Tuesday, June 14, 2011

Déjà Dup Backup Tool in Ubuntu, Installation and Usage

Déjà Dup is just a GUI built around the command line backup tool, duplicity. It uses rsync to generate incremental backups and also supports encryption to protect your data against un-authorized access. The primary use case of Déjà Dup is to backup and restore 'user files'.

Déjà Dup is purely a Gnome backup tool and it integrates well into the environment. You get an option in the right-click context menu in Nautilus to "Restore Missing Files..." thus making the restoration process even simpler.

Déjà Dup Main Window

  • Scheduling
  • Encryption
  • Compression
  • Incremental Backups
  • Cloud Backups (Amazon S3 and Rackspace Cloud by default)
  • Over the Network backups including SSH, FTP or Windows Share.
  • File permissions even if the backup location doesn't support those
  • Gnome Integration
  • Single Click backups and restoration


Déjà Dup is in the official repositories for Lucid, Maverick and Natty. Either search Software Center for 'Deja Dup' and install it or follow the command below from Terminal:

sudo apt-get install deja-dup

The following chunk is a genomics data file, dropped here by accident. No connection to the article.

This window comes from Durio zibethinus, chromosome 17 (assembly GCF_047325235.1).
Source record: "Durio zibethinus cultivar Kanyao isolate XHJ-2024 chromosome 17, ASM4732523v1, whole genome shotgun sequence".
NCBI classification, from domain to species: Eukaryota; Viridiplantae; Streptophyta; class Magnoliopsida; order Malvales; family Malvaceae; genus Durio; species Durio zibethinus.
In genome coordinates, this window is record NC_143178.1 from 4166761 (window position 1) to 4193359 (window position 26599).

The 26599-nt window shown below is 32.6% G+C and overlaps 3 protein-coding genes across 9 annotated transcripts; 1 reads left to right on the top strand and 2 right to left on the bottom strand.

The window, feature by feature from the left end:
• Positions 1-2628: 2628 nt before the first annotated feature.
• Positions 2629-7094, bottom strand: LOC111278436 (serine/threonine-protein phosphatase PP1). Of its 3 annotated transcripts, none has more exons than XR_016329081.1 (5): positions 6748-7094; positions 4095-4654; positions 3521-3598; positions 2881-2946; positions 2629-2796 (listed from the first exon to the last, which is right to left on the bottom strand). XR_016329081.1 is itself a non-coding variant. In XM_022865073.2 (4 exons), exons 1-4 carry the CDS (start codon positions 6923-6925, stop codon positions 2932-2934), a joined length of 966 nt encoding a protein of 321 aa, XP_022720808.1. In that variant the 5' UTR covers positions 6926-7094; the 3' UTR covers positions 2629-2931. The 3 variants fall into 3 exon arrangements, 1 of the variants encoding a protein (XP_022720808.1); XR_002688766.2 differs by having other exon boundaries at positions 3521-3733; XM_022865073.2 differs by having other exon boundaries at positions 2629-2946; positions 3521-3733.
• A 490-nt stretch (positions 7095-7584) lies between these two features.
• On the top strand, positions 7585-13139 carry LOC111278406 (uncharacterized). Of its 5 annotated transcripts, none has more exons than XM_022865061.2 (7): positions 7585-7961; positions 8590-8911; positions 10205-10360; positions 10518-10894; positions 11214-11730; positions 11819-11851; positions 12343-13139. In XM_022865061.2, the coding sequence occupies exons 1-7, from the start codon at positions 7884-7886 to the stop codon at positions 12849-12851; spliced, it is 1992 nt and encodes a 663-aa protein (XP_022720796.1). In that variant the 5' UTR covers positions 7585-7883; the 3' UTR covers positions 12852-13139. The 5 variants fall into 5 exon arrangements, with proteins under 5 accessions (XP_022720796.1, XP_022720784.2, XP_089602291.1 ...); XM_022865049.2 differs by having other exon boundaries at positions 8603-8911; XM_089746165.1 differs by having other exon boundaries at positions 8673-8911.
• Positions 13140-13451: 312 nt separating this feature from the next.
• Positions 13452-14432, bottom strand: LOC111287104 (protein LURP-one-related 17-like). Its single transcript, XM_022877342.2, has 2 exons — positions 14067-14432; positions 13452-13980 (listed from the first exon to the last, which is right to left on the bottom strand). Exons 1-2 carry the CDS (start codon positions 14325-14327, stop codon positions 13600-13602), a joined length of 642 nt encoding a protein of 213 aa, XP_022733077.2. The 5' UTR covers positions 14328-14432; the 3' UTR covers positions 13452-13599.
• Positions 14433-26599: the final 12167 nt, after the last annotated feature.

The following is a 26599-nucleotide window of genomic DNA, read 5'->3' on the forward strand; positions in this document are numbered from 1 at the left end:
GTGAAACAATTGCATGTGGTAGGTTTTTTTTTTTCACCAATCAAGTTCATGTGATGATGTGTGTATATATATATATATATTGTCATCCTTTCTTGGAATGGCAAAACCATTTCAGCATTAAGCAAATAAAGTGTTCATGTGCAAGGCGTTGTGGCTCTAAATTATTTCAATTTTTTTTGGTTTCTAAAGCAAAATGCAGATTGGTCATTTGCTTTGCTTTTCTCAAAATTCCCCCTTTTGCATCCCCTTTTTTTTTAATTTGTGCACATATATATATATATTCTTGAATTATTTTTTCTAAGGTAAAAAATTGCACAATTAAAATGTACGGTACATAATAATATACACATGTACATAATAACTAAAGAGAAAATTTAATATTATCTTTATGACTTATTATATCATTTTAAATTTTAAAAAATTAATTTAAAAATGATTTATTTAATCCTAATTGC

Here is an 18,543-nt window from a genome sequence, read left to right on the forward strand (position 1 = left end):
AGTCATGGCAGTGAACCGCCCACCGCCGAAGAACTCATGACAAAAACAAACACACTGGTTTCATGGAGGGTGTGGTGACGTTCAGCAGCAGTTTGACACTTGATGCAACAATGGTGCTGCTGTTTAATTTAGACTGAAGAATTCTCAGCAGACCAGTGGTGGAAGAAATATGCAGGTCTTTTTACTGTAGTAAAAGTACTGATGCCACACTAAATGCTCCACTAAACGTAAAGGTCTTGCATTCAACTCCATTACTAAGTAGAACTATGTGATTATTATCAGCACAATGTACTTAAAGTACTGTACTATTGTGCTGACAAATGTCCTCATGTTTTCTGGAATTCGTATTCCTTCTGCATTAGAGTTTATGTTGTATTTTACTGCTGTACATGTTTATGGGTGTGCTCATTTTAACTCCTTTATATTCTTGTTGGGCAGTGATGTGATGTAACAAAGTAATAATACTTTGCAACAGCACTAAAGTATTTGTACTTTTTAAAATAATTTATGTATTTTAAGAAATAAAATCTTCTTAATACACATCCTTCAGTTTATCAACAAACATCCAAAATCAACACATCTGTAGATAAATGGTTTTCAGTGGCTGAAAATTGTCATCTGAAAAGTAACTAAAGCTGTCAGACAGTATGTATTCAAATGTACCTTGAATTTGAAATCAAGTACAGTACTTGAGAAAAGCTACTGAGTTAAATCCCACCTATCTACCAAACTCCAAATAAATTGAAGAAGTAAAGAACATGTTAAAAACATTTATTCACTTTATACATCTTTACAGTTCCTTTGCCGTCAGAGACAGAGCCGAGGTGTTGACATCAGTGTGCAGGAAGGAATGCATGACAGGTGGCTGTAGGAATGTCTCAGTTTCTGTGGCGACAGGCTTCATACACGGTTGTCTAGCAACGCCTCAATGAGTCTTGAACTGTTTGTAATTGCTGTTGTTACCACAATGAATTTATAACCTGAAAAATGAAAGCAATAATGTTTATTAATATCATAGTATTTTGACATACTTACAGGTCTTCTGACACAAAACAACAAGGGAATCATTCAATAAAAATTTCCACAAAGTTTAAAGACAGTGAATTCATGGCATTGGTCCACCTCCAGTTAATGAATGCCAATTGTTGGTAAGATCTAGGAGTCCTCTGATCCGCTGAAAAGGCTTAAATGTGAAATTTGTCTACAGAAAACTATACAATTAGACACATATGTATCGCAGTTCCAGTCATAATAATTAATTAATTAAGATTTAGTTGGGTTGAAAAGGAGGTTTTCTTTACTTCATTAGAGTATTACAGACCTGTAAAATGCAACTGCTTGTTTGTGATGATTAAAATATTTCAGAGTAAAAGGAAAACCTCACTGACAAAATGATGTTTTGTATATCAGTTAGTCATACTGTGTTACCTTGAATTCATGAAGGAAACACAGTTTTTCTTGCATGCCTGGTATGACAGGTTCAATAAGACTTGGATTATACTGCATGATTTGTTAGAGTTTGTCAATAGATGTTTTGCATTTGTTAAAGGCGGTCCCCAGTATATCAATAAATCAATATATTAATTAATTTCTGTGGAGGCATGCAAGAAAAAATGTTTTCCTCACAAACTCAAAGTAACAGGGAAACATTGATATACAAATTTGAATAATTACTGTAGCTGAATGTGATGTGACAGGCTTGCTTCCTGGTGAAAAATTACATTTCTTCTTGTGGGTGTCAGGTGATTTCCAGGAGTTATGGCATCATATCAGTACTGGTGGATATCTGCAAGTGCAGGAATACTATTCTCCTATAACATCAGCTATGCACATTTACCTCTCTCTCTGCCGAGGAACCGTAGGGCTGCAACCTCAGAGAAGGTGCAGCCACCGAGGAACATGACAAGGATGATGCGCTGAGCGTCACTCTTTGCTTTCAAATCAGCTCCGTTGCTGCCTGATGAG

You'll need to reboot your PC once installation completes so that Déjà Dup can integrate into your desktop environment.

Configuration and Usage

In Unity, press the <Super> key and search for 'Deja Dup' or in Gnome, go to Applications > System Tools and open up Déjà Dup.

Go to Edit > Preferences and you'd see this dialog.

Déjà Dup Preferences

There are 3 Tabs. Storage, Files and Schedule.

Under Storage, you can choose your preferred backup location, enter the IDs for Cloud Storage accounts and also choose to either encrypt or not encrypt your data.

Under Files, you can define the folders that you want to backup or want to exclude from the backup process.

Under Schedule, you can configure how often you want to backup your data. Déjà Dup doesn't yet support exact backup timings meaning that you would need to choose Daily, Weekly, Monthly but can't configure 'Daily at 4 a.m'. That is a missing feature being developed and would get there soon, hopefully.

Once configured, click the 'Backup' button on the main Déjà Dup window and it would start backing up your files immediately.


Déjà Dup relies on duplicity to handle the encryption, and it uses gpg with a symmetric cipher. Basically, that means it is encrypted just with the password your provide. You will need to remember that password to restore your data.

If you choose to have Déjà Dup remember your password, it will be stored in the default GNOME keyring.

Déjà Dup, Ubuntu One and Oneiric

As announced, Déjà Dup would be included by default in Ubuntu 11.10 and would support Ubuntu One as well. In fact, Ubuntu One support is already there in under-development 11.10.


Related Posts:

Backup , System